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Drop the pressure
One more f-gas for the road - Tyre inflators...
In the last edition I was hoping to rattle your mind a little. By exploring the use of refrigerants in mining blast bags. You can check it out here.
This week something a little less explosive, but nonetheless probably unknown to many.
If you’ve been following the #wherethefgashides sections, you may recall I’ve covered the use of f-gas in propellants previously (what some refer to as aerosols). Silly string being a good example of one pointless way to pollute the atmosphere.
There are loads of uses in fact. Pick any of the spray can applications you can think of, and chances are, at some point in time it has used, or is still using an f-gas (CFC, HFC or HFO) for the propellant.
We’ve got climate warming or water contaminating gases being directly released with each spray. Maybe that’s why I’m.
Flat tyres (tires for the US folks) is something I know a little bit about. In my (relatively short) lifetime I’ve changed lots of them. It was one of the certainties of competing in motorsport. Driving at speed on gravel roads, meant there were lots of them to change.
To the extent, that my co-driver and I would practice changing wheels between events to minimize potential time loss. Carefully choreographing the moves between us to ensure the fastest possible change. Often the replacement was done on the side of the road, far from the service crews. It was often amongst clog-your-nostrils dust, or coat-everything mud; but we had it down to a fine art.
If you’re new here and perhaps wondering if you’re in the wrong place. Don’t worry. I’ve since squared the circle of my distant motorsport past with my current environmental efforts. If curious, you can read my personal reflections on it here.
For the general motorist, flat tyres are likely to be somewhat less frequent. There are occassions however, to find that the spare tyre is also flat, or even missing (been there). In which case it may be tempting to reach for the handy ‘tire inflator’ in a can. Like this here example.
As you probably guessed by now, many of these contain f-gases. In the not-too-distant past these were HFCs. Just like the mining blast bags in the last edition, the f-gas HFC-134a (also very common in air-conditioning) was popular for use in canned tyre inflators.
The problem being that when it came to do the permanent repair, or to fit a new tyre, the gas would be released straight to atmosphere. As a reminder, HFC-134a has a global warming potential of 1530. Far more potent than CO2.
Fortunately HFCs are being replaced. Unfortunately some manufacturers are choosing to use HFOs. A trend I’ve noticed across many of the traditional HFC applications (i.e. hiding places).
In the case of tyre inflating, you can now find the f-gas HFO-1234ze being used. You have to dig around the Safety Data Sheet to find it. But there it is by its other name – 1,3,3,3-Tetrafluoropropene. The one touted as eco-friendly.
Which, while having a lower GWP, also happens to carry other environmental side effects. It’s worth repeating that several countries have labelled a number of the HFO refrigerants as PFAS (including the one above). That is, a chemical that, “are, or ultimately transform into, persistent substances, leading to irreversible environmental exposure and accumulation.”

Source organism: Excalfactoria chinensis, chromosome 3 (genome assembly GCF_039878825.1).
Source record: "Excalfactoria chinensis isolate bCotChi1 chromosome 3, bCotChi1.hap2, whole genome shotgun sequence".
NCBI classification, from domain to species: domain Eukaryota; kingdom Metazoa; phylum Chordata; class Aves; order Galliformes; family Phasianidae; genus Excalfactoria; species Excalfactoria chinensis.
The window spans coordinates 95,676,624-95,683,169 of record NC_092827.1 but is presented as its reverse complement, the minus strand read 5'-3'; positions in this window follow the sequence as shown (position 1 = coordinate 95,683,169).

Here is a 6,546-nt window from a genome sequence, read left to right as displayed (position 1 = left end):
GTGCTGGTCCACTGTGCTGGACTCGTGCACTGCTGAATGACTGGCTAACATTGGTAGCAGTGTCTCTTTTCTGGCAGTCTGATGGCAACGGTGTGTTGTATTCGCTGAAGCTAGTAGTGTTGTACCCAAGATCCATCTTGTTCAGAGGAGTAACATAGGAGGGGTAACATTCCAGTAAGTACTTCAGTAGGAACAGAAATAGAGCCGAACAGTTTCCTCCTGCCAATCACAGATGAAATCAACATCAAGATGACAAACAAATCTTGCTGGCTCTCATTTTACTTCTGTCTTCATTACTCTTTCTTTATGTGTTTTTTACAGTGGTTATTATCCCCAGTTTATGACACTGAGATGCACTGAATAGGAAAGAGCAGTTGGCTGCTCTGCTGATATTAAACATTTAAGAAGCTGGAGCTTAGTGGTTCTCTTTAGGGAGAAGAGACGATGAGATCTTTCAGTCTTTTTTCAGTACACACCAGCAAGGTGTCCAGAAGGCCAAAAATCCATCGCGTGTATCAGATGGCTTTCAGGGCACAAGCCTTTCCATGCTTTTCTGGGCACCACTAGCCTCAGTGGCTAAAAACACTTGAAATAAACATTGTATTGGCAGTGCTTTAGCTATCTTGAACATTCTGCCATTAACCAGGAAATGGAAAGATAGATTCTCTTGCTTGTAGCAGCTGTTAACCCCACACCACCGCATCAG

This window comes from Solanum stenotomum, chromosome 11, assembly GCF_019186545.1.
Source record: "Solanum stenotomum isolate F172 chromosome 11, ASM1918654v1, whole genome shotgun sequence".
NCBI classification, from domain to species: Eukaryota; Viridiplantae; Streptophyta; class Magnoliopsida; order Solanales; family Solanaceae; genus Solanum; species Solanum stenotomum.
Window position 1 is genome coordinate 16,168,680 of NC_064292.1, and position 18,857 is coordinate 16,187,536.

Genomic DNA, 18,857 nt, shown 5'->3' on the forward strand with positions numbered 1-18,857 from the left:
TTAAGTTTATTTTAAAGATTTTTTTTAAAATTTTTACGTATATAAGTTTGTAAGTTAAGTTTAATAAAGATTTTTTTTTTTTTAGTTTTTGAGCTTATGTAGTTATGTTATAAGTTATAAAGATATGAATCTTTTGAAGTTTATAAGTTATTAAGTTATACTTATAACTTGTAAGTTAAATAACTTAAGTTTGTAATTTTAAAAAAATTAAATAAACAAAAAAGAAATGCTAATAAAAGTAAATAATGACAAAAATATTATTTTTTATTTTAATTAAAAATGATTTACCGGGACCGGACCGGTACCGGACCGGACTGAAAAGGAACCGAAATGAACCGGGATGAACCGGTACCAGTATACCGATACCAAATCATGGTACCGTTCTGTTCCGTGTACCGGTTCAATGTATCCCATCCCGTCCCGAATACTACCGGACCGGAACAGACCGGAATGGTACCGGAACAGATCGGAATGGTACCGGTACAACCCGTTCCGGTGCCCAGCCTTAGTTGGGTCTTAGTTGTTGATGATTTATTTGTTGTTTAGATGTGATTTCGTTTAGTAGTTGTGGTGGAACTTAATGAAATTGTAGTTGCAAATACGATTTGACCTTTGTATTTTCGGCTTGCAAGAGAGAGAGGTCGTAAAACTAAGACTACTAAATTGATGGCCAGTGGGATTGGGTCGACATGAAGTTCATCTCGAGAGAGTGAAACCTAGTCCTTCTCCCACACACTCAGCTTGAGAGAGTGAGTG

All good then.
There are other ways to solve the problem with pesky deflations. One obvious one includes reducing the hulking size of today’s vehicles. Smaller vehicles = smaller and lighter spare wheels = easier to access and check pressures regulary.
In that rare case when the spare is also flat, then there are a multitude of options including handheld battery operated pumps. On more than one occasion I’ve also used an old-school foot pump to inflate a car tyre.
Takes a bit longer granted. But I got some exercise, and no polluting f-gases were needed.
Right, that’s all for this week and ‘till next time
p.s. the title track for the last edition – Blow your mind – was by Jamiroquai lifted from my Hangover Cure compilation circa 2001
Fixed stuff here for newcomers
There is lots of news every week from the cooling industry and plenty of newsletters that cover it well. The intention is to keep this newsletter focused on the most prominent f-gases (fluorinated greenhouse gases), the most common of which are refrigerants and importantly their environmental impact. That’s the lane I’ve chosen - I’ll do my best to stick to it.
Below are the seven formal greenhouse gases that countries and companies should track, report and hopefully reduce.
Carbon Dioxide (CO2)
Nitrous Oxide (N2O)
Sulphur Hexafluoride (SF6)
Nitrogen trifluoride (NF3)
Plus the still circulating, ozone damaging chlorofluorocarbons (CFCs), hydrochlorofluorocarbons (HCFCs), and the ‘new-generation’ hydrofluoroolefins (HFOs).
Hopefully you can spot the pattern.
Emissions from f-gases and refrigerants have been the fastest growing greenhouse gases over the past decade (more than CO2 and methane - check out IPCC WG3 summary for policy makers). They are also classed as super pollutants given their outsized global warming and other environmental impacts.
Some useful permalinks
The scale of the climate challenge can often feel daunting. This piece helps me take a step back and understand where we need to focus first - recommend a read.
There are plenty of technology solutions available to address the cooling and refrigerant challenge. You can find many of them here
Beware when the same entities who have contributed to the current f-gas problem propose you new solutions… This is a good place to get up to speed.